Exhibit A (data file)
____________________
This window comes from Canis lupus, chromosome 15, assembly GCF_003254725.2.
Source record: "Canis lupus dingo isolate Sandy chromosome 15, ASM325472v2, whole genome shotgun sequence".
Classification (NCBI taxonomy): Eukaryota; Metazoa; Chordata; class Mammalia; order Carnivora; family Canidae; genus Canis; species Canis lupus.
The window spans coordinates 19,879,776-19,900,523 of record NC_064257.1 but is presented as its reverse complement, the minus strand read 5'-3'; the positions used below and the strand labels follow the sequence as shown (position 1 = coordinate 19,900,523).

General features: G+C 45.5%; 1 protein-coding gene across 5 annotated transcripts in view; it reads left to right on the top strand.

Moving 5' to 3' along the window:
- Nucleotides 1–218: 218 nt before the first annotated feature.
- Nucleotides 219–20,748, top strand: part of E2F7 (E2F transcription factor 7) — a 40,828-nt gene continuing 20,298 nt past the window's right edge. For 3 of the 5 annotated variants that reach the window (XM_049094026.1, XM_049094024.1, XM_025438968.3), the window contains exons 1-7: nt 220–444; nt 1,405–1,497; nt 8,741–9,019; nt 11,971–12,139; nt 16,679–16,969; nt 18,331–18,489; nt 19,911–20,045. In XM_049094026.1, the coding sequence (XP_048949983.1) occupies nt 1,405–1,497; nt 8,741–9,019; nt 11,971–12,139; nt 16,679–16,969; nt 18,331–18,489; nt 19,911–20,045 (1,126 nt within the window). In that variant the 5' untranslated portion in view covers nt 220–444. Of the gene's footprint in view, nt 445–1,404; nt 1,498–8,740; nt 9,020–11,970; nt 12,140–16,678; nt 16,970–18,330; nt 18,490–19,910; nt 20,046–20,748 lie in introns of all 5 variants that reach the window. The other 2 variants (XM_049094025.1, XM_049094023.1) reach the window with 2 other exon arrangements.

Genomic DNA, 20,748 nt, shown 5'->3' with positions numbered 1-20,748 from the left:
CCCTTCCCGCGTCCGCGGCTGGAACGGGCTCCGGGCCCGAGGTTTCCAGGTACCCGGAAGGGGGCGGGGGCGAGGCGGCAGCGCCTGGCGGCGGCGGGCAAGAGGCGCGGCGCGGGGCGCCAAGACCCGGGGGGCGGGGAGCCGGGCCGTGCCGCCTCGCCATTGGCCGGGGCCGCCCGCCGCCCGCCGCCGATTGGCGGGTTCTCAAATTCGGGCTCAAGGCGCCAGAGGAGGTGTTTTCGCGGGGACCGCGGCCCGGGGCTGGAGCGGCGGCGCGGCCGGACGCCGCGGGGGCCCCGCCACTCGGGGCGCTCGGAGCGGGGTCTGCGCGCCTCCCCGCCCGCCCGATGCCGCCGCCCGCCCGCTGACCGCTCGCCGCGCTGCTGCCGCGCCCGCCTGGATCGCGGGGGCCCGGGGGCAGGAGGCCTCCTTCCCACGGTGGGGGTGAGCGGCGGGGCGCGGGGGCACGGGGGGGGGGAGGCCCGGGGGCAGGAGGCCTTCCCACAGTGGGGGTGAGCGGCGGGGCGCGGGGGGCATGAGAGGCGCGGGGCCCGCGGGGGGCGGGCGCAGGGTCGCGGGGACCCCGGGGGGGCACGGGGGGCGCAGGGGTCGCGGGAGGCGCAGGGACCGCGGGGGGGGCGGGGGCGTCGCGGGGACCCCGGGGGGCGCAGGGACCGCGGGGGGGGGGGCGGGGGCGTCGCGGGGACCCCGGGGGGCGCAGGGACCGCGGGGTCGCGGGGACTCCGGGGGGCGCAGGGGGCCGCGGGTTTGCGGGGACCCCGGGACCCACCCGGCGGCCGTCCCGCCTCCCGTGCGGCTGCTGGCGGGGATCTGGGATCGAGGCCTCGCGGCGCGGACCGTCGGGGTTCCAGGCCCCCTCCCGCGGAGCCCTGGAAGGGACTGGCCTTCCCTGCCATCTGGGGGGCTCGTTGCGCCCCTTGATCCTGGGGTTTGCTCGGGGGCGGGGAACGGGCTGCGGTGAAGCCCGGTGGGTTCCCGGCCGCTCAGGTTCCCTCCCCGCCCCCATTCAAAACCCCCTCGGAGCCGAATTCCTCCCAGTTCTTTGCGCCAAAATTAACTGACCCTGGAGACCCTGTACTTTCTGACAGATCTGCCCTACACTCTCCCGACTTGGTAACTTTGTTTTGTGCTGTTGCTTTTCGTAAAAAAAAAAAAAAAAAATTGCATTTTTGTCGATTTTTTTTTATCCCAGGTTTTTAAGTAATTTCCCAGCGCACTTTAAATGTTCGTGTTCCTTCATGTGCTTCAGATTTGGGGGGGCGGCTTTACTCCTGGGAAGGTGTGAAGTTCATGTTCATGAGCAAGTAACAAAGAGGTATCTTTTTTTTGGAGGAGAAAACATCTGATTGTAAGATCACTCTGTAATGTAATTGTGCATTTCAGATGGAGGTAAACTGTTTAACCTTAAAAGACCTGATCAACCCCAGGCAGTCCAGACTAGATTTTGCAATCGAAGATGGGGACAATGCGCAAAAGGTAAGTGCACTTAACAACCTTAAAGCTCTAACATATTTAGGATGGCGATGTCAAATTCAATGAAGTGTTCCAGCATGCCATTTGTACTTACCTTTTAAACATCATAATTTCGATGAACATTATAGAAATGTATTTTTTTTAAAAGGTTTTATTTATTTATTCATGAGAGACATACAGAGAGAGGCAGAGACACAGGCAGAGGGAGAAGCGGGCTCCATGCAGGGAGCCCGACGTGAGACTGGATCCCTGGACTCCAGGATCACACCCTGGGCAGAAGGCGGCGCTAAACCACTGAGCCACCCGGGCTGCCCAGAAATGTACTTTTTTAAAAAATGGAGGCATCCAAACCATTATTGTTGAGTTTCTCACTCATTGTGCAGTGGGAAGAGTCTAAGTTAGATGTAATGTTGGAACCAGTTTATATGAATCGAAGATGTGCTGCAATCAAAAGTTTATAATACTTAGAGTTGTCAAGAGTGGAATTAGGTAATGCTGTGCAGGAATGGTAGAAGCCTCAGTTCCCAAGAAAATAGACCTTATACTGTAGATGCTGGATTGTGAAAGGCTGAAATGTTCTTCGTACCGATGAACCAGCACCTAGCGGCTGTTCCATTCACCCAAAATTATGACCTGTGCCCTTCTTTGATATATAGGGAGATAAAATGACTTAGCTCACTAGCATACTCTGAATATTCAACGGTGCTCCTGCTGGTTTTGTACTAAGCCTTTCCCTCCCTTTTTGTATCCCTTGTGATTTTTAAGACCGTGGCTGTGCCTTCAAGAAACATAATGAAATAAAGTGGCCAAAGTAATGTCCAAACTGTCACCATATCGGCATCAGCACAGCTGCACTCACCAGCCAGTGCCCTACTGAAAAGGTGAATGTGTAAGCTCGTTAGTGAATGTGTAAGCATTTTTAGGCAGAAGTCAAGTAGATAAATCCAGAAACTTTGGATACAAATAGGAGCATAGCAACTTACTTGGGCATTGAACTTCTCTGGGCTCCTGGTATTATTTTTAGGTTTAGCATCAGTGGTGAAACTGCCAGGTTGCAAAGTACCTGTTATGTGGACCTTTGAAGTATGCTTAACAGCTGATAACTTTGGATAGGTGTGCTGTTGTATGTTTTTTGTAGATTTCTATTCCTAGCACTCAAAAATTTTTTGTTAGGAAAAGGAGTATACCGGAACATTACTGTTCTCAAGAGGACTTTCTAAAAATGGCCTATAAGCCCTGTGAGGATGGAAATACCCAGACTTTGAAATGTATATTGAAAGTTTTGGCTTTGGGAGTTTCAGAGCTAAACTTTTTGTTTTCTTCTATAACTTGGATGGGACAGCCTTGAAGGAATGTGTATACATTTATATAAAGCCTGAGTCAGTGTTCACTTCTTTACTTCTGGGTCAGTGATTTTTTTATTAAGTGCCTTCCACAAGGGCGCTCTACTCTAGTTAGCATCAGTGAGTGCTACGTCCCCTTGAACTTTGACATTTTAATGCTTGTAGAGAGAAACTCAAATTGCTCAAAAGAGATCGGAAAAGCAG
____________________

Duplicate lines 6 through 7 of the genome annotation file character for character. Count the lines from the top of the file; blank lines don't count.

Moving 5' to 3' along the window:
- Nucleotides 1–218: 218 nt before the first annotated feature.